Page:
Furniture and plants

Most people collect plants in a haphazard way, buying what they think they can grow rather than thinking about the plant’s impact on the room in which it is to be placed. A plant should be part of the décor of the room in which it is to live, and to this end it must blend into the overall effect.

After a little practice in looking after plants, you can start buying them for specific purposes – for example, to enhance the appearance of a certain room or part of the house. Fair-sized plants do this most dramatically – say, a large palm in a sitting room, a dracaena cane on a landing, a hanging plant basket of philodendron scan-dens in a bathroom.

Match plants to furnishings

Modern furniture requires distinct, angular leaf and stem shapes; perhaps just one or two large plants standing in matching containers, chosen to tone in with the room. Victoriana requires fussy plants in small bowls and pots, placed on tables, bureaux or sideboards. The containers should be varied, and often ornate. Mixed displays in unused fireplaces look charming in this sort of setting. Country or cottage type houses needs plants tumbling from windowsills or ledges. Again, mixed bowls and wicker containers suit this décor. Never put a plant where it is going to obstruct movement; plants don’t like being jostled any more than people do.

Light

Remember, all plants require light and some need more than others. If the most attractive setting for a plant is in a place away from all natural light, consider fitting an artificial light to be left on most of the time. Special horticultural bulbs that aid plant growth are available.

Camouflage

Plants can be used to hide an ugly feature, like protruding pipes, bad brickwork or simply an empty, uninteresting corner. Always experiment with different plants to see which one fits best into any situation.

Indoor gardens

Beside a floor-to-ceiling window, a plant bed can be built, so that it appears to flow out of the house into the garden, with the window asa divider. If carefully planted, the bed can give the effect of bringing the whole garden into the house. On a smaller scale, window boxes, placed inside the house and carefully positioned to receive the maximum amount of light, give a fresh look.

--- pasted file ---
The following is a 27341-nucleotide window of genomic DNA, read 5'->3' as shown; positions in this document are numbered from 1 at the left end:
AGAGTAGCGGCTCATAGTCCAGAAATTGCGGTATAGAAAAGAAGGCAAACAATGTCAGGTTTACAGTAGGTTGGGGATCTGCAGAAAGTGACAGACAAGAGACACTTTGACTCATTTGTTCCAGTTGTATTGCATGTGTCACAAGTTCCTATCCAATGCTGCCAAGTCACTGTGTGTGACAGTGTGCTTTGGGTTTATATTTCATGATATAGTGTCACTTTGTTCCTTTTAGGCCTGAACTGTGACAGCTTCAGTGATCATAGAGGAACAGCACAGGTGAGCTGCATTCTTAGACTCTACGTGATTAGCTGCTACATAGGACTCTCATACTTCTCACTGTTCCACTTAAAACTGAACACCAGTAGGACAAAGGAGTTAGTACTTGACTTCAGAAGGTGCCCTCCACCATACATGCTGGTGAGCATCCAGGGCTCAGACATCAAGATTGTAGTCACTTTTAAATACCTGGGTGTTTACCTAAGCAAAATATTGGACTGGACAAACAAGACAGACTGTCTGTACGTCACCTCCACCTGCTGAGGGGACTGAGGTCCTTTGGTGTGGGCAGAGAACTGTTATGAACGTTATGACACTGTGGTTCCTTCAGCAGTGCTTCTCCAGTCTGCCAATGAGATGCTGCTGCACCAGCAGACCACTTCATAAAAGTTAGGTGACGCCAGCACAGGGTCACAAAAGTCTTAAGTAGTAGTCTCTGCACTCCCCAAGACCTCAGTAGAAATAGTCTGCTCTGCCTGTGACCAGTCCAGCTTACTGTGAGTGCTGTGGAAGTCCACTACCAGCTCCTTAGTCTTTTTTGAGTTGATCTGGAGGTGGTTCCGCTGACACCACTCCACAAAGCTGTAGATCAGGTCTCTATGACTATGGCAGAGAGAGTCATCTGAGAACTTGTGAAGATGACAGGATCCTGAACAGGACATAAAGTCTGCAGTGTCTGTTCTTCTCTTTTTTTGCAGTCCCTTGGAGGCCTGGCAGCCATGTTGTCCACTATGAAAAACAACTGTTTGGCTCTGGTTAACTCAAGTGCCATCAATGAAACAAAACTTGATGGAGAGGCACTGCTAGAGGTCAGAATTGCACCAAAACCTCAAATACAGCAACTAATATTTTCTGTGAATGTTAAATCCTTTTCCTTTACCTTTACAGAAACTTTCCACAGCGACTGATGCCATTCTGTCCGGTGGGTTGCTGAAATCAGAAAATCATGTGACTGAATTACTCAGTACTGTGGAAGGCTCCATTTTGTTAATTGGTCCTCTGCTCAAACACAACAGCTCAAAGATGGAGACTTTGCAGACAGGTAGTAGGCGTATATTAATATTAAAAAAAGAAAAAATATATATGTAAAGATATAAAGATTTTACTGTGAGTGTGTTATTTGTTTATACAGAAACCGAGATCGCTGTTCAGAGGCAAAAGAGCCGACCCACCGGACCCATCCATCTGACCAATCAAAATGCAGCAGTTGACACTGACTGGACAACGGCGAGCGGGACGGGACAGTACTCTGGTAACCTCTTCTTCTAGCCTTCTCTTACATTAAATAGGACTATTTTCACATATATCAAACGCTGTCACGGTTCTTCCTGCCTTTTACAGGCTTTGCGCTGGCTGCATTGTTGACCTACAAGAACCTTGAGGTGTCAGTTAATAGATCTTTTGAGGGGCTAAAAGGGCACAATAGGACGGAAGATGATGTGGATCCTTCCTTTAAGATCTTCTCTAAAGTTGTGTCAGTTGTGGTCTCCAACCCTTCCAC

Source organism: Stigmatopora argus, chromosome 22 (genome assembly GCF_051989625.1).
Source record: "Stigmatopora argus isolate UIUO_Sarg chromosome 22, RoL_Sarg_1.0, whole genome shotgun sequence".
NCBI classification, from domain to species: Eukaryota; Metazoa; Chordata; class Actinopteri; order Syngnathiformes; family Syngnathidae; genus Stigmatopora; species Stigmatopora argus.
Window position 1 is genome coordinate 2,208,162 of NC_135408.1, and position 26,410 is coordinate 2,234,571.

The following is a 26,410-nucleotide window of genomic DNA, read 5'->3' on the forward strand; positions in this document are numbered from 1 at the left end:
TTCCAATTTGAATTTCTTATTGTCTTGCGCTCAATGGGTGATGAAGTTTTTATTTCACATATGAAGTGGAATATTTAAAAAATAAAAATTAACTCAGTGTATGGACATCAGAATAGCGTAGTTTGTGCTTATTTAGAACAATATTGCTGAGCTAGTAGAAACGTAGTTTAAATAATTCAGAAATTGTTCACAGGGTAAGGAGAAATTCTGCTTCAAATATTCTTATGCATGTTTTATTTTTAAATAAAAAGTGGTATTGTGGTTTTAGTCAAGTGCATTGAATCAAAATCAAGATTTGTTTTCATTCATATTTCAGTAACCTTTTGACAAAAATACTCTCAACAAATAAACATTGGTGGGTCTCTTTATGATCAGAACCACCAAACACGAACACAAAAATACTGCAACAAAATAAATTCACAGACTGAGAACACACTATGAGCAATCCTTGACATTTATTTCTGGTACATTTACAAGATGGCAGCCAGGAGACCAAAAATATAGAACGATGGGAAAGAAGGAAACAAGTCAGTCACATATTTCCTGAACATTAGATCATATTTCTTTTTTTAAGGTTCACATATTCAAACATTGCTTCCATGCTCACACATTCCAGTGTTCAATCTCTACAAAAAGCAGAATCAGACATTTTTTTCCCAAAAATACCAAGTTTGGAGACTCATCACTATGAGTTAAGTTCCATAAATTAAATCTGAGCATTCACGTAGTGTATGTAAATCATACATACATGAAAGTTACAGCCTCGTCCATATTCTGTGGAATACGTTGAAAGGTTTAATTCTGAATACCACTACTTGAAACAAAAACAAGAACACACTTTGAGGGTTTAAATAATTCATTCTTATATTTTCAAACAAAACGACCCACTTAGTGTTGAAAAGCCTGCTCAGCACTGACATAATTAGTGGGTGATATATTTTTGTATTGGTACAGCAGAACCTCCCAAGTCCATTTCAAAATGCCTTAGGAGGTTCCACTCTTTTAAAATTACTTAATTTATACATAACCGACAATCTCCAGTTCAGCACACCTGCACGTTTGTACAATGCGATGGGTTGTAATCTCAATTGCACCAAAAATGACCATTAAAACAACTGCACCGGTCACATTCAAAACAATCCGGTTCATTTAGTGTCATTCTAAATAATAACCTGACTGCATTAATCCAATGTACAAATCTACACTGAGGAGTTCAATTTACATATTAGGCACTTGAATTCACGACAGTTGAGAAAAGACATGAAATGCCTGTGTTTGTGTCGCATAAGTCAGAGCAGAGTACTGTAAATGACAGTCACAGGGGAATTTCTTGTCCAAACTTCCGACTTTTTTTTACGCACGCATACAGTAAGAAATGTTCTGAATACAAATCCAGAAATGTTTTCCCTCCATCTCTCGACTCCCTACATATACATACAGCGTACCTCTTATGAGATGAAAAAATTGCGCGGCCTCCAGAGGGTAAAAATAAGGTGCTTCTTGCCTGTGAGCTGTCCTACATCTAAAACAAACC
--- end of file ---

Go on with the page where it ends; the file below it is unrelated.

Indoor beds

When building an indoor bed, make sure that it is water-proof. Thick polythene, available for lining garden pools, will normally be sufficient. For safety, use a double thickness. Alternatively, the brick interior of the bed can be plastered and covered with waterproofing bitumen paint. Removable galvanized metal containers can be made to fit the bed.

The bottom should contain 5 cm (2 in) of drainage material, such as gravel or broken pots, and be sprinkled with charcoal. Fill the bed with a mixture of half potting compost and half peat. Allow the bed to settle for about a day before planting.

Plants and windows

As already mentioned, indoor gardens should be built as near a window as possible. This allows plants to receive the maximum light available. If tall plants are being grown, they will throw attractive shadows and light patterns into the room and can provide the shade necessary for some smaller plants that dislike strong sun light.

Mirrors

To enlarge an indoor plant room, consider facing one wall with mirrors. This gives an illusion of great depth, particularly with the reflection of leaf patterns. Spotlights focussed on selected plants highlight a display and at the same time help growth. Take care that no leaf or stem actually touches the light or is too near the light source; it may be burnt.

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